But it’s how you use the Drive Select control, awkwardly located a stretch away on a little panel just above the centre console, that makes an even bigger difference.
Press it, and you’ll be offered a chance to select Comfort, Auto or Dynamic settings for the engine and gearbox, the suspension (magnetic shocks), the electric power steering, the rear diff (which tames wheelspin and dispenses torque vectoring) and the engine sound.
You’ll soon tire of changing these settings all the time, especially since the switch stays live for only four seconds, which is too short a time if (like me) you are not especially dextrous.
The solution is to decide your own settings for these five functions and then freeze them under the Individual selection.
If you care about such minutiae – and you will once you get to know the car – it takes time to reach an ideal. Mine is engine set to Dynamic, suspension to Auto (which assesses road surface action and makes its own decision), steering to Dynamic, diff to Auto and engine sound to Dynamic.
My result is a sporty but fairly subdued engine, a quickened throttle response, firm steering that suits the system’s quick gearing and a diff that does as much as it can to keep me on line when powering energetically out of corners. So far, I’m really pleased with the car, which couldn’t be better summer transport.
Interestingly, Mr Editor Tisshaw, who has also done quite a few miles in this car, prefers Normal for steering and powertrain, saying that the car feels rather snatchy and ‘digital’ with the settings I prefer.
He’s fresh from an M-Sport BMW 3 Series that, he reckons, followed a driver’s desires more naturally. I’m not arguing: the main thing is that the Audi can accommodate us both.
Those who meet the S5 for the first time wonder if it needs to be so big, ignoring the fact that you can buy an S3 cabrio if compactness is your priority. But I’m enjoying our car’s character as a generously proportioned (fast or slow) cruiser. Hope the summer lasts.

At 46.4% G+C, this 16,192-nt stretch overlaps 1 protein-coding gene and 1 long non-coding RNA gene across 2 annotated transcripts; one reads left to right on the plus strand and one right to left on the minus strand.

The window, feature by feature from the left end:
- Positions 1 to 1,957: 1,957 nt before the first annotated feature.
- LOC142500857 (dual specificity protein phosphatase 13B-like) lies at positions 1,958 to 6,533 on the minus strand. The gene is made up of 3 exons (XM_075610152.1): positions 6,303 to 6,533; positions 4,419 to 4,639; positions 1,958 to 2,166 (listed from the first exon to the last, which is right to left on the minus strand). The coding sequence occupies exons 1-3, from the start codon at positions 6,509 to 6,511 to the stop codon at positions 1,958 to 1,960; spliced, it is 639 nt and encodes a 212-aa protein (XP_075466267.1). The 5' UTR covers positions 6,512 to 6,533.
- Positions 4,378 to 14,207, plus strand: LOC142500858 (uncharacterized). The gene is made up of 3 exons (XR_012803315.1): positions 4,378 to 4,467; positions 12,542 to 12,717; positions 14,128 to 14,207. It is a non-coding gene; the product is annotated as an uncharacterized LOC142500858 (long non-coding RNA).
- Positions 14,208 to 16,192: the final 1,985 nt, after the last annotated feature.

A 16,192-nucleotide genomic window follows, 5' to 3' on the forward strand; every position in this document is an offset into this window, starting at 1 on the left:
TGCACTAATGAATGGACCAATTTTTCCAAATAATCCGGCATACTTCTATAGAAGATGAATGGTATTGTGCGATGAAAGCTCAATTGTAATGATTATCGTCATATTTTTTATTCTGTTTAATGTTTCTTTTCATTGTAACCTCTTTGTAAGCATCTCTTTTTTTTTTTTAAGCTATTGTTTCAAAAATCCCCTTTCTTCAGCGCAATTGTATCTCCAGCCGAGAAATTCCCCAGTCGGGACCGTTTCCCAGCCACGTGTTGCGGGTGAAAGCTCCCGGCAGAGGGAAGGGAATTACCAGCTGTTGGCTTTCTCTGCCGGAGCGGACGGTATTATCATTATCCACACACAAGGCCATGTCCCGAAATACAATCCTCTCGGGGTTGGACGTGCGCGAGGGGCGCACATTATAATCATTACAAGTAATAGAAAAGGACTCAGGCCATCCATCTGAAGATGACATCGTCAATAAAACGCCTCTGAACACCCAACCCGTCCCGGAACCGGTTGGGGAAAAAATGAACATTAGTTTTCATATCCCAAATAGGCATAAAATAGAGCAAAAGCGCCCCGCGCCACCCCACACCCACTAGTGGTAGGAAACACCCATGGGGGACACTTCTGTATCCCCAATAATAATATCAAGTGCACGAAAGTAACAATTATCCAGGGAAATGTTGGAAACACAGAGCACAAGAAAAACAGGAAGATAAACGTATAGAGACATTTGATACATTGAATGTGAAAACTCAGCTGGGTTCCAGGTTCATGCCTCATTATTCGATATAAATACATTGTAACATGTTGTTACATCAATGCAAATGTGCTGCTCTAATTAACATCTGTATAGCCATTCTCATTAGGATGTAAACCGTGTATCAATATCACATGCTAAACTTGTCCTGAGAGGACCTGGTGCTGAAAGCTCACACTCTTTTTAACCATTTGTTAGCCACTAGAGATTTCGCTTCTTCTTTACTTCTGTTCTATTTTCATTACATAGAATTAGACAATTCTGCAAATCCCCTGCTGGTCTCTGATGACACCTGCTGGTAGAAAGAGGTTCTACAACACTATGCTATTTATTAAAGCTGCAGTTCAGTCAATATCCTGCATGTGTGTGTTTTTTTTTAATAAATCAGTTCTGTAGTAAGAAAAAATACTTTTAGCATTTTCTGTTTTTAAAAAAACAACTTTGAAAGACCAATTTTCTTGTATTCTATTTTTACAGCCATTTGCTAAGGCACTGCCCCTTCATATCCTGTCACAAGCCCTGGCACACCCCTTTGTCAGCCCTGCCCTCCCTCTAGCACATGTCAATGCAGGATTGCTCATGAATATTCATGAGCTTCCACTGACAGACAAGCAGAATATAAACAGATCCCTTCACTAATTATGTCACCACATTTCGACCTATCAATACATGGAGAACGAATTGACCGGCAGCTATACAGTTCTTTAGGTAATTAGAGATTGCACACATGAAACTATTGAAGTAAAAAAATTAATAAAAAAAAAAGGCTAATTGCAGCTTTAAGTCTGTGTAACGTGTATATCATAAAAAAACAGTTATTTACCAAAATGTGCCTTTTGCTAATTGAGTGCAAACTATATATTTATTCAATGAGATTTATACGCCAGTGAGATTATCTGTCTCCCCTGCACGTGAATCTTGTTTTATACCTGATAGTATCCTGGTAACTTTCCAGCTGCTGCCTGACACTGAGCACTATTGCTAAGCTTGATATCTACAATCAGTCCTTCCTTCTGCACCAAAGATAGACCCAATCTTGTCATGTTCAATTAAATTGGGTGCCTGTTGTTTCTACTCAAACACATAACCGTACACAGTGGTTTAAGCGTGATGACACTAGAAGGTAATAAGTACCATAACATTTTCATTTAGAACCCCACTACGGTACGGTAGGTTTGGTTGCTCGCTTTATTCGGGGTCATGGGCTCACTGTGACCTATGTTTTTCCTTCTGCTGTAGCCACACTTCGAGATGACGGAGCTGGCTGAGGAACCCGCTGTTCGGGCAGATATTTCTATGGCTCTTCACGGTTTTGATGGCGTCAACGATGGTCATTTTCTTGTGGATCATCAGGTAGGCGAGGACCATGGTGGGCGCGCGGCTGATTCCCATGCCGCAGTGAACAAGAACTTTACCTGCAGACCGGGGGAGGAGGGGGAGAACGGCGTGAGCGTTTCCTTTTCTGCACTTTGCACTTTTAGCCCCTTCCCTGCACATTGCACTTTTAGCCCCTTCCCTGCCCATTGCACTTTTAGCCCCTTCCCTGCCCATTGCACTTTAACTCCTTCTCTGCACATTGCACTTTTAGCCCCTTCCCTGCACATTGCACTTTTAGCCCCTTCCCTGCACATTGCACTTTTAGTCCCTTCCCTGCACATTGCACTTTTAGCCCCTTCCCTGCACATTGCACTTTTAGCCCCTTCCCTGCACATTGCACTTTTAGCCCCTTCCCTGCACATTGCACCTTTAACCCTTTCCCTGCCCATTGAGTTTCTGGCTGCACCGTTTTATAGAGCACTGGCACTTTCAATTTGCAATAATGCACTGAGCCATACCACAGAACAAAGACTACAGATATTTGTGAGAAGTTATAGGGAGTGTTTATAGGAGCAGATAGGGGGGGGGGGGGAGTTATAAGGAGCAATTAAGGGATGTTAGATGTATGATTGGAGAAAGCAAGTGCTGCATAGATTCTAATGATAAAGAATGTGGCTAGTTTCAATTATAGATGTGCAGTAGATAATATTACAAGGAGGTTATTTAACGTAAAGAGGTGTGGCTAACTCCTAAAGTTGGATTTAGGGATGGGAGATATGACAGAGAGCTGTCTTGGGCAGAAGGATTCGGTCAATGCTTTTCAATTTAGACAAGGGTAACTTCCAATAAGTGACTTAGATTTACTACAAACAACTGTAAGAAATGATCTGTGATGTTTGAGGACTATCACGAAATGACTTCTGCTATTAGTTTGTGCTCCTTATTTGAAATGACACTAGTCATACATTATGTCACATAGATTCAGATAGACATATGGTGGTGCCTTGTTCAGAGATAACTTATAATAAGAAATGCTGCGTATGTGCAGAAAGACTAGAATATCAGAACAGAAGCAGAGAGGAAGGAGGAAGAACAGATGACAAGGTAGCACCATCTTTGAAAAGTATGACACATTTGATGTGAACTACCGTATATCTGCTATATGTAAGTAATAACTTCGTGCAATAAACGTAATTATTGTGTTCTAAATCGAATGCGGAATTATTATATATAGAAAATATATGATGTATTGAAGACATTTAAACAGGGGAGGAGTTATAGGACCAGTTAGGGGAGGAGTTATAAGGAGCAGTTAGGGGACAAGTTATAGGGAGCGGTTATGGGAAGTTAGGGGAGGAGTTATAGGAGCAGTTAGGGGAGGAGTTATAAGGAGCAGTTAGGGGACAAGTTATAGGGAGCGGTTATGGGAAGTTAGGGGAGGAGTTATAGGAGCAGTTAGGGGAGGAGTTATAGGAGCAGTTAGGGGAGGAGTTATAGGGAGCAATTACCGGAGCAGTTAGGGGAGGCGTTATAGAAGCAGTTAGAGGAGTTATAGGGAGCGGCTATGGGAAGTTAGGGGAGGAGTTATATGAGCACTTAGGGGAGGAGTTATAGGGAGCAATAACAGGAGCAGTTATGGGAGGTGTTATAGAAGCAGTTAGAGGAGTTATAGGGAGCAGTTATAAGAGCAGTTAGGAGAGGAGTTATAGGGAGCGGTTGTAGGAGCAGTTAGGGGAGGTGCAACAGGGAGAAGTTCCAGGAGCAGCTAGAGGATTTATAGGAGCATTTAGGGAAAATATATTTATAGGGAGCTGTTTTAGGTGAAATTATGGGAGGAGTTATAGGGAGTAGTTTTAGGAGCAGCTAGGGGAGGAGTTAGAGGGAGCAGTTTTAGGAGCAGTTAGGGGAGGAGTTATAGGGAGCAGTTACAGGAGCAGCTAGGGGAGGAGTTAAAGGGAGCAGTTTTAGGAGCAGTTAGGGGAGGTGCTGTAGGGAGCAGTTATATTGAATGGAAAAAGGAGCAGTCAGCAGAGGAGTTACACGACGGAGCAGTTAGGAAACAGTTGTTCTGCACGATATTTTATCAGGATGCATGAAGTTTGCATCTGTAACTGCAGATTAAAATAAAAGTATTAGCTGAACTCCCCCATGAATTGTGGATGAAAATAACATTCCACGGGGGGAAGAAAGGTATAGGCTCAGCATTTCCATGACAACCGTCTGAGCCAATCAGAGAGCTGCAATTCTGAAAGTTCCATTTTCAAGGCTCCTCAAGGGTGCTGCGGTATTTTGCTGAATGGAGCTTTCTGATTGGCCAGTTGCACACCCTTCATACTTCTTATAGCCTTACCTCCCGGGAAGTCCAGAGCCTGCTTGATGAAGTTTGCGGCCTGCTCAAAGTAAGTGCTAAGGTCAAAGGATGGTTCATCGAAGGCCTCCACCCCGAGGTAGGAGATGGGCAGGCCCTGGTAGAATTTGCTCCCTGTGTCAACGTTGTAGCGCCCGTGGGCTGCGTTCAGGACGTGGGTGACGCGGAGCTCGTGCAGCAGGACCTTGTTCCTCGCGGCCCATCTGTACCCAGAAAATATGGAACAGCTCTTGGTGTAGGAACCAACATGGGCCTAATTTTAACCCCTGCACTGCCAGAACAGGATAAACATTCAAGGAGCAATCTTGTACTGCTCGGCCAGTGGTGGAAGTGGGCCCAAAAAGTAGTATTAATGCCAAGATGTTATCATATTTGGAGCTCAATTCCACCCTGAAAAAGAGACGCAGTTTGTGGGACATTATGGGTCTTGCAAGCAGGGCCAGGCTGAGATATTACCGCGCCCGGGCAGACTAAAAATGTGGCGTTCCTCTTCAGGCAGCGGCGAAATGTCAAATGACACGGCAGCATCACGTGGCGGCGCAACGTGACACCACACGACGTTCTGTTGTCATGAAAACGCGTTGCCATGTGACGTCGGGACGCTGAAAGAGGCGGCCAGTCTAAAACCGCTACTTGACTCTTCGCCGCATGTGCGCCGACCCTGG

Back to the topLife with a S5 Cabriolet: Month 1
Welcoming the S5 Cabriolet to our fleet – 26 July 2017
I’ve never had an Audi before. Nothing sinister about that; just that other people here got up earlier, which says something about the fundamental desirability of the marque in all its guises.
However, when the idea of being the de facto owner of the Audi S5 Cabriolet came up, I have to confess I was excited.
Of course, I already knew drop-top S5s were handsome, sporty and powerful, but this recently revised, slightly larger model’s combination of an all-new 349bhp 3.0-litre turbo petrol V6, a nice, controllable eight-speed ZF paddle shift auto, and Audi’s latest infotainment system was enticing, to say the least.
The arrival of decent summer weather at about the same time as our car was a bonus.
Choosing the car’s spec was as challenging as ever for someone configuring a £50,000 Audi. Any S5 comes well equipped, but we paused before we chose the handsome and rich Navarra Blue as the exterior colour (too dark for the summer?) and the grey quilted leather interior (too urban for this country dweller?). But good decisions, as it turns out.
The £1200 quattro system with sports differential chose itself: who’d deny himself class-best traction with a bit of torque vectoring chucked in? Ditto the £900 S suspension and adjustable dampers, which, I’m already finding, allow the car to be configured ideally for a wider-than-normal variety of British roads.
I have to admit I jibbed a bit at £1350 for advanced parking assistance. I doubt if I’ll ever use the self-parking, but I do regard front and rear sensors as essentials, and you also get a superbly clear reversing camera. I love head-up displays, even at £900, and I knew the £750 Bang & Olufsen audio system and £325 phone paraphernalia would help make journeys shorter. Folding mirrors make sense, and I happen to like flat-bottomed steering wheels.
Stuff I wish I’d left out? The £50 Smoking Pack is obvious, plus the £300 wind deflector (which is a dream destroyer to me, much like mudflaps). Besides, I’ve already proved that in open guise the cabin is largely free from buffeting.
I’d also consider losing the £950 Dynamic steering (systems that go finger light at parking speeds feel horribly imprecise) and could live without the £425 carbonfibre inlays in the cabin.